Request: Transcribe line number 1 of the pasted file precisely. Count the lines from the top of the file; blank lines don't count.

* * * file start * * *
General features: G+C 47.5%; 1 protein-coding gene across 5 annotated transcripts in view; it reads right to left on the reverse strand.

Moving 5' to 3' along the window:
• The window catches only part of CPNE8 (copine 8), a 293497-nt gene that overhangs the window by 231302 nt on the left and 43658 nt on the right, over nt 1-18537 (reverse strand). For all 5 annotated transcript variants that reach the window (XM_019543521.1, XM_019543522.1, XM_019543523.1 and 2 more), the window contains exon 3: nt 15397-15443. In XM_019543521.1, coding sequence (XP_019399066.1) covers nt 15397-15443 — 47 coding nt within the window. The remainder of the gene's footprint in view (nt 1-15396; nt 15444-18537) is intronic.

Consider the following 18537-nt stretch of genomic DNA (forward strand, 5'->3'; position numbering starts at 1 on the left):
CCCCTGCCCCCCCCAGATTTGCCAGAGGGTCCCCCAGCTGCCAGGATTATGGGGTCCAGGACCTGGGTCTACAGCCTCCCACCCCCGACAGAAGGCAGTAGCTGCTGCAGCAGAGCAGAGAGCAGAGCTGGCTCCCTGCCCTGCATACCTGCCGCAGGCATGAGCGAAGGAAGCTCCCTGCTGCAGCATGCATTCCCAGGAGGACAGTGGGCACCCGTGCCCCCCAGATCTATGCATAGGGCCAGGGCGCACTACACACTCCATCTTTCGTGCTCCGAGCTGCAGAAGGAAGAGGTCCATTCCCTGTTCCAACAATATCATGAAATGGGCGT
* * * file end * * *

General features: G+C 47.5%; 1 protein-coding gene across 5 annotated transcripts in view; it reads right to left on the reverse strand.